Wrestler of the Day – August 17: Bruno Sammartino

Today’s wrestler is the original WWF superstar: Bruno Sammartino.

Bruno started in 1959 and the earliest I can find for him is 1963 in what might be the WWWF in Buffalo. I’m assuming this is the whole match.

Bruno Sammartino vs. Hans Schmidt

Bruno easily wins a forearm battle to start and knocks Schmidt out to the floor. Back in and Schmidt chokes with the tag rope and pounds away in the corner. Bruno is stomped down and has his head rammed into the buckle. He fights back but gets his hair puled to put him right back down. Some big forearms put Hans back outside and the stalling begins. He comes back inside and they slug it out until the bell rings, presumably for a time limit draw.

Rating: C. This is a hard one to rate as we didn’t see most of the match (fairly obvious given how fast the match ended) but what I saw wasn’t all that great. The interesting thing here though is how aggressive both guys were. This could have passed for your modern power brawl if you didn’t know what era it was from, which says a lot when this is over fifty years old.

We’ll jump ahead to the end of Bruno’s WWWF Title reign for this match from July 25, 1970 in Philadelphia.

Bruno Sammartino vs. George Steele

Gorilla Monsoon, the host of the tape this is from, says this is from sometime in the 60s but isn’t sure exactly when. That would likely be because it’s from the 1970s but he’s close enough. Back then Steele was a top heel so this would have been a big time fight. The cage is weird looking as it’s more or less wire walls rather than a traditional cage. Steele has riot gear police officers bring him out. This is still escape rules. Naturally the commentary is from the 80s rather than back in the day as there likely wasn’t commentary done for this originally.

This is clipped to an extent. Bruno hammers him as this is probably the culmination of what was a major feud. Steele looks identical to what he would for the rest of his career. Steele actually gets a low blow before eating a turnbuckle. He rubs the stuffing into Bruno’s eyes which blinds him but George won’t just leave. Apparently Styrofoam stuffing is blinding. This is in Philadelphia according to Monsoon.

Bruno gets rocked by Steele for a good while as the camera and lighting is really different here but of course at the time no one knew what to do from a production standpoint as this was a very new idea back then. Bruno Hulks Up as Steele pounds away and then runs as Bruno can’t be hurt. Sammartino destroys him by ramming him into the cage a bunch and then climbs out.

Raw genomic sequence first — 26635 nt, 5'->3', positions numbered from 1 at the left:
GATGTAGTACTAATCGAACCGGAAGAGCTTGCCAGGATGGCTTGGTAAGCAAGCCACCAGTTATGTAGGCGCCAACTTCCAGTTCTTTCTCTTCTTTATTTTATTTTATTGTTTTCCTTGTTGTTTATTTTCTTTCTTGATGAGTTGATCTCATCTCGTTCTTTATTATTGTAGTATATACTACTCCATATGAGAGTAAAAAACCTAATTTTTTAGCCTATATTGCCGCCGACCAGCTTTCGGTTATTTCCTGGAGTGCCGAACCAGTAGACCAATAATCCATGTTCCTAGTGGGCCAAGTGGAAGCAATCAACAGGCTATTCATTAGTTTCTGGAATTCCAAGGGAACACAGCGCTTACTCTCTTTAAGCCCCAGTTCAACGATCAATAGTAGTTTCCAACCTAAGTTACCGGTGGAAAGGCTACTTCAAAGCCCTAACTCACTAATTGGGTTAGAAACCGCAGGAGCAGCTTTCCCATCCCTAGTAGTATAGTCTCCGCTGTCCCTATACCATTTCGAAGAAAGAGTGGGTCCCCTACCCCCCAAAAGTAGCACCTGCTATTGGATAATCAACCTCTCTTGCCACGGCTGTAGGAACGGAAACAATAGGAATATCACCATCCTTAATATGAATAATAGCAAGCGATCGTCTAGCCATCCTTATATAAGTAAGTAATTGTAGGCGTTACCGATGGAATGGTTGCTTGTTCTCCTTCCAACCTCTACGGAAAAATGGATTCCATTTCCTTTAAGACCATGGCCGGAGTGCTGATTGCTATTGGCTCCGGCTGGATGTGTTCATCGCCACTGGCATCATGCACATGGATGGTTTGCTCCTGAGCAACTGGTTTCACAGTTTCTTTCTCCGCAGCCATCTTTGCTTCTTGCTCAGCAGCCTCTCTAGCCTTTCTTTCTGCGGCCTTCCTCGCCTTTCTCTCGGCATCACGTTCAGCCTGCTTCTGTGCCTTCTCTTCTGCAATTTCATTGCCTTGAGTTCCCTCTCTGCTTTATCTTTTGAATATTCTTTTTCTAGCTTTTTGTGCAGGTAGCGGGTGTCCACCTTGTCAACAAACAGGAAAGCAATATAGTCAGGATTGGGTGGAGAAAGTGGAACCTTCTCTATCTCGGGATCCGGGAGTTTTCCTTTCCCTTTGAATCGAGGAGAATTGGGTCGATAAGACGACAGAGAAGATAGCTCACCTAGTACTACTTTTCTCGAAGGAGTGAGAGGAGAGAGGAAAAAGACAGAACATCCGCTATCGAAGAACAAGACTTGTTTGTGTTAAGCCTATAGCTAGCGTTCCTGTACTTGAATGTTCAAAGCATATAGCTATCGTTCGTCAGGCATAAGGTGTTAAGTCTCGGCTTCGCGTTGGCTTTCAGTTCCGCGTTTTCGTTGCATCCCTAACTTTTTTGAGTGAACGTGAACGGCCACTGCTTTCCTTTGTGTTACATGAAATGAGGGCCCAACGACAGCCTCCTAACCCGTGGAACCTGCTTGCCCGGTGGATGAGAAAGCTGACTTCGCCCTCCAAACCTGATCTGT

Rating: C-. Nothing great here but seeing something from this far back in time is always cool. Steele didn’t change a bit in about twenty years and was still completely awesome the whole time. This was a pretty ok match but the clipping didn’t help. Bruno was completely awesome in cages and this worked ok but at six minutes shown, how into a cage match can you get?

Here’s a fairly famous match from MSG on January 18, 1971.

Bruno Sammartino vs. Ivan Koloff

The footage is very old and of low quality so the details might be sketchy here. Also the match itself ran about fifteen minutes but only eight minutes of footage exists. Koloff grabs a quick headlock to start but is backdropped down as the champion escapes. A slam and an armbar put Koloff down but he grabs a headscissors to escape a cover. Bruno gets monkey flipped down but takes over with an armbar.

We’re clipped to later in the match and another armbar by Bruno. Either that or the referee has developed the powers of teleportation. We’re clipped again only seconds later to Koloff holding Bruno in a bow and arrow hold. For the third time in about 30 seconds we’re clipped to Bruno trying to escape the hold but Ivan holds him in place. Again we’re clipped to Ivan cranking on the hold even more. Bruno finally escapes the hold and turns it into one of his own but Ivan makes the rope.

They circle each other a bit and we’re clipped to them circling each other again. Bruno grabs a headlock but gets shoved off and shoulder blocked down. Koloff grabs another headlock and we’re clipped to Bruno being shoulder blocked down again. Bruno hooks a drop toehold into a leg lock but we’re clipped to further in the same hold. The champion stomps on the leg but we’re clipped to Koloff choking away. We’re immediately clipped again to Koloff stomping on Bruno before sending him hard into the corner.

Ivan keeps punching and kicking away and we’re clipped to him doing more of the same. This is one of the most clipped matches I’ve ever seen but for footage over 42 years old, there’s not going to be a much better option available. Koloff pounds away even more and we’re clipped to Bruno making his comeback with right hands to the ribs and a kick to the same place. A slam by Sammartino gets two and we’re clipped to him holding Ivan in a chinlock. We’re clipped again to a cover by the champion but Koloff is too close to the ropes.

We’re clipped again to Bruno hammering away and getting two off a punch to the ribs. Another clip takes us to Ivan in a chinlock again and another clip takes us to later in the same hold. The hold gets two and we’re clipped to Ivan sweeping Bruno’s leg out. We’re clipped yet again to Ivan doing the same thing before we’re clipped to Ivan kicking Bruno in the chest.